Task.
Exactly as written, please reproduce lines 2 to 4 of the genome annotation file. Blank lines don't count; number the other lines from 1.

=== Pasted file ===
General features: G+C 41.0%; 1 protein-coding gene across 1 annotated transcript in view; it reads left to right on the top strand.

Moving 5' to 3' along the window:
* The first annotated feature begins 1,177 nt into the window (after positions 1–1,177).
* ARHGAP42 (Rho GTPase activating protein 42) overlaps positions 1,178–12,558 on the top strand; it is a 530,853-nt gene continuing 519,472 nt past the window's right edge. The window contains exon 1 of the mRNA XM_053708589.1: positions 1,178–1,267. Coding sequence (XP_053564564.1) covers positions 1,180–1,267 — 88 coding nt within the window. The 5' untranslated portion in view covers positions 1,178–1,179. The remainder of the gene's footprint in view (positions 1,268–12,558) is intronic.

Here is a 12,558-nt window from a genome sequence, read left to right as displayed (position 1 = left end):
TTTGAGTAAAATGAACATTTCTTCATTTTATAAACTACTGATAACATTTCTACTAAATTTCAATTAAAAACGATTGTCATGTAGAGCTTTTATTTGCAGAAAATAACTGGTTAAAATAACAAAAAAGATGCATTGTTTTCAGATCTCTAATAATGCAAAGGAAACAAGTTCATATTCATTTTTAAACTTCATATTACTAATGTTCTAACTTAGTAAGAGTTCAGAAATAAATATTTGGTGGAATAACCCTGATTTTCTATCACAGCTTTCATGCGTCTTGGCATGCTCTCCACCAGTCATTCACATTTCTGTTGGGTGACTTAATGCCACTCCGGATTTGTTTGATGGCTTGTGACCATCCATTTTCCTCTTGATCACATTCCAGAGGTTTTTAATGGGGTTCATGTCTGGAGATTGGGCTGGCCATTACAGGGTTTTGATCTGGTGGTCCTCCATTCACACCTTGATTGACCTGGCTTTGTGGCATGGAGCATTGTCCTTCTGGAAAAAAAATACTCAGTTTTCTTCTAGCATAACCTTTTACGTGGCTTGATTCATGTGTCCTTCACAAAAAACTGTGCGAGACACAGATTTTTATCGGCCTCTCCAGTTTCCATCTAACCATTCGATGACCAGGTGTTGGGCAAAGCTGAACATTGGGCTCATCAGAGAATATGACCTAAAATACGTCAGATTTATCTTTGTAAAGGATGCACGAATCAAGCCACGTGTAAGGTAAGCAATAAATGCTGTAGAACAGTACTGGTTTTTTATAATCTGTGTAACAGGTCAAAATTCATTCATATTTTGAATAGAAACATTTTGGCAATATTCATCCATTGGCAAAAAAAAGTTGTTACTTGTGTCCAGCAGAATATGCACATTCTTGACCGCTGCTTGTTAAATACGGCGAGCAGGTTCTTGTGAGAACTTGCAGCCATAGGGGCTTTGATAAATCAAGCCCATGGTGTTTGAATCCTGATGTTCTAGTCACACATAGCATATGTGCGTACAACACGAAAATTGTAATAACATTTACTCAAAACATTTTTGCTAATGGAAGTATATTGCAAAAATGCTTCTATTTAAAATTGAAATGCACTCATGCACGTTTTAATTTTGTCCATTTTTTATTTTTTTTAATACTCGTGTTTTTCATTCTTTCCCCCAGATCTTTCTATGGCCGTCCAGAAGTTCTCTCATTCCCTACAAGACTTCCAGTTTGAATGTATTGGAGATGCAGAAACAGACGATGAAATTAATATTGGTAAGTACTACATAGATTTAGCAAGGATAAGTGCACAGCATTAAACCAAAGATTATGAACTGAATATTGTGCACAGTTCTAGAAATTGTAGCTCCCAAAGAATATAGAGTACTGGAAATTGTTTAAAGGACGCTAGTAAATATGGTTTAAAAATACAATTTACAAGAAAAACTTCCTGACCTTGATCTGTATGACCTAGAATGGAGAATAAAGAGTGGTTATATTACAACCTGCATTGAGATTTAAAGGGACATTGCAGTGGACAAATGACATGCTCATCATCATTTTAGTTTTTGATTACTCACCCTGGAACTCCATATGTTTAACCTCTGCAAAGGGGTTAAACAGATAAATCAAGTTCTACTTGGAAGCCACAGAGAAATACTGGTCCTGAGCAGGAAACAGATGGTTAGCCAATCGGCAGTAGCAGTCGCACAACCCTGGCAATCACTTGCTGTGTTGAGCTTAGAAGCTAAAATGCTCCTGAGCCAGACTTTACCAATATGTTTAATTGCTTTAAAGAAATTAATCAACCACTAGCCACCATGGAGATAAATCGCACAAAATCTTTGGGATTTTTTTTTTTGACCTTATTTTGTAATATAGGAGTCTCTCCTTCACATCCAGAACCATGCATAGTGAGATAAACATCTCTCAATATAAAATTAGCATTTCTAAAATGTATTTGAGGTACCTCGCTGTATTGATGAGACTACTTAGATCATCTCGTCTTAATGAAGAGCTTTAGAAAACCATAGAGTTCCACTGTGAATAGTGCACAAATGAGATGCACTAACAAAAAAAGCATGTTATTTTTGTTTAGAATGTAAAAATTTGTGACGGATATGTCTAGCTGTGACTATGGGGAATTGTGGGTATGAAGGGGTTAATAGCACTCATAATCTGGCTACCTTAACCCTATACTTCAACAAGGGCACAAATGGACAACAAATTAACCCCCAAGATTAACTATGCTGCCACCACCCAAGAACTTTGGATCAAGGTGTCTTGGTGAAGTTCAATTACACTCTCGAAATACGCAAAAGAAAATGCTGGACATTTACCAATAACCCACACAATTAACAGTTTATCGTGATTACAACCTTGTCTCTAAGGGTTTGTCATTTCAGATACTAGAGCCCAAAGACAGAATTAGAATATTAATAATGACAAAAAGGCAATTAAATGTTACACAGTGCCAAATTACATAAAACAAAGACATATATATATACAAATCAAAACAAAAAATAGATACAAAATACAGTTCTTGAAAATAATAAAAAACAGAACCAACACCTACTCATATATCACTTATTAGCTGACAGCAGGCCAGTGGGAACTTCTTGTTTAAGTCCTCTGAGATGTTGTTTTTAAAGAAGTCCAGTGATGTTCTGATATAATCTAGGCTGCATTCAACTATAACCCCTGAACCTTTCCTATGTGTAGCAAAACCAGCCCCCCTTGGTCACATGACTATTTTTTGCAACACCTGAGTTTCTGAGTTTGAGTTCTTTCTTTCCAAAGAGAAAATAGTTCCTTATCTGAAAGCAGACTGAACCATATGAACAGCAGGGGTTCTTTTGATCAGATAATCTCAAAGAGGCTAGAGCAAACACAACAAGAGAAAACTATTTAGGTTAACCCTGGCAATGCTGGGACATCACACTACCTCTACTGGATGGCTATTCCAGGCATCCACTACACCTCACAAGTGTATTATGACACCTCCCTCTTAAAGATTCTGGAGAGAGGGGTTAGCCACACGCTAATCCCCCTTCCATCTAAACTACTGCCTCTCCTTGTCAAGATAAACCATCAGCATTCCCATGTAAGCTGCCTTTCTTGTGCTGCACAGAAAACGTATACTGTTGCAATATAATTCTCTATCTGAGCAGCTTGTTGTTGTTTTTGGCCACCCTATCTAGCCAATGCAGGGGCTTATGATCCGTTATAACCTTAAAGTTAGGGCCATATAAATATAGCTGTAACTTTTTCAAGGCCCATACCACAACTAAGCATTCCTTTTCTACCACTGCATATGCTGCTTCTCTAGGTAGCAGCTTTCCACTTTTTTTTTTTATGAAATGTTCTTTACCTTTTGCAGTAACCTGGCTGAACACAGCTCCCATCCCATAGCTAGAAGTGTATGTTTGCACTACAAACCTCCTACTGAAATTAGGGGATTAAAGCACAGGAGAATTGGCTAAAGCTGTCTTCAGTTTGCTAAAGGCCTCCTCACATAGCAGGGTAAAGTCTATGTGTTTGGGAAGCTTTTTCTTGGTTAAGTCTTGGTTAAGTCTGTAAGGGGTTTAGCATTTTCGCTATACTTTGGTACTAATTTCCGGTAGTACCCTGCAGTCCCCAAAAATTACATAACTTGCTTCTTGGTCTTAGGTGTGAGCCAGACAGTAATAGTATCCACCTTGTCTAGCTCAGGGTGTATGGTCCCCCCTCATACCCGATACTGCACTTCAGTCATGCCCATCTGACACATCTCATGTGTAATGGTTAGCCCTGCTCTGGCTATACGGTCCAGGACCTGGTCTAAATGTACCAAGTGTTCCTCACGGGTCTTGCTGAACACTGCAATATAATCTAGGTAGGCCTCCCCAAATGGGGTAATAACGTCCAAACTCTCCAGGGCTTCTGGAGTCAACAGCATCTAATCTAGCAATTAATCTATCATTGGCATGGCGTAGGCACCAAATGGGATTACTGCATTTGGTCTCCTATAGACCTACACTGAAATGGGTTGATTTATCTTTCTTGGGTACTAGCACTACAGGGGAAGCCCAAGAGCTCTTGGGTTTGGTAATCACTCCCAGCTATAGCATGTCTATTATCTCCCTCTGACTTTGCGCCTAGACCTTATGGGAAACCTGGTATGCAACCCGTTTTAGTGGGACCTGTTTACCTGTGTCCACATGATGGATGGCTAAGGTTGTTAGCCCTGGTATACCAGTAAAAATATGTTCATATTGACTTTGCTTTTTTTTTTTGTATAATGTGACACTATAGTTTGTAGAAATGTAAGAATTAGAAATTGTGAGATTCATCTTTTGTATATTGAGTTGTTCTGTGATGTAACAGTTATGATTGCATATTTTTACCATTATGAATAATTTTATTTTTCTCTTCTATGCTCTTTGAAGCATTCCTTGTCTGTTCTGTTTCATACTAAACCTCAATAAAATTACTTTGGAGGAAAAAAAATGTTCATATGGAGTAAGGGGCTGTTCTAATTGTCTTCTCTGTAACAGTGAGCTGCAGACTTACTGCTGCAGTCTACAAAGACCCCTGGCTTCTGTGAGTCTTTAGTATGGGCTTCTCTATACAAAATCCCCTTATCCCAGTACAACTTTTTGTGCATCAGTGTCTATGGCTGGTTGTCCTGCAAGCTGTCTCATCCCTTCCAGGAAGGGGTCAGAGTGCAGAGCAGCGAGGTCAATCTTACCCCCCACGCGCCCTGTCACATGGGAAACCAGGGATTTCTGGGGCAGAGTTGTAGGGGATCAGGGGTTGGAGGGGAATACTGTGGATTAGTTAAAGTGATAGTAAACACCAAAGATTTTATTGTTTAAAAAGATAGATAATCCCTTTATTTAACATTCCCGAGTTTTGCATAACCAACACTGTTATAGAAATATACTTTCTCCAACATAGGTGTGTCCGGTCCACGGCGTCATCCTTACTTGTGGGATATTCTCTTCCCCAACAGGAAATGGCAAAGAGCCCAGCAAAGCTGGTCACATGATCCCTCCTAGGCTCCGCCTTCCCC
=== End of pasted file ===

Moving 5' to 3' along the window:
* The first annotated feature begins 1,177 nt into the window (after positions 1–1,177).
* ARHGAP42 (Rho GTPase activating protein 42) overlaps positions 1,178–12,558 on the top strand; it is a 530,853-nt gene continuing 519,472 nt past the window's right edge. The window contains exon 1 of the mRNA XM_053708589.1: positions 1,178–1,267. Coding sequence (XP_053564564.1) covers positions 1,180–1,267 — 88 coding nt within the window. The 5' untranslated portion in view covers positions 1,178–1,179. The remainder of the gene's footprint in view (positions 1,268–12,558) is intronic.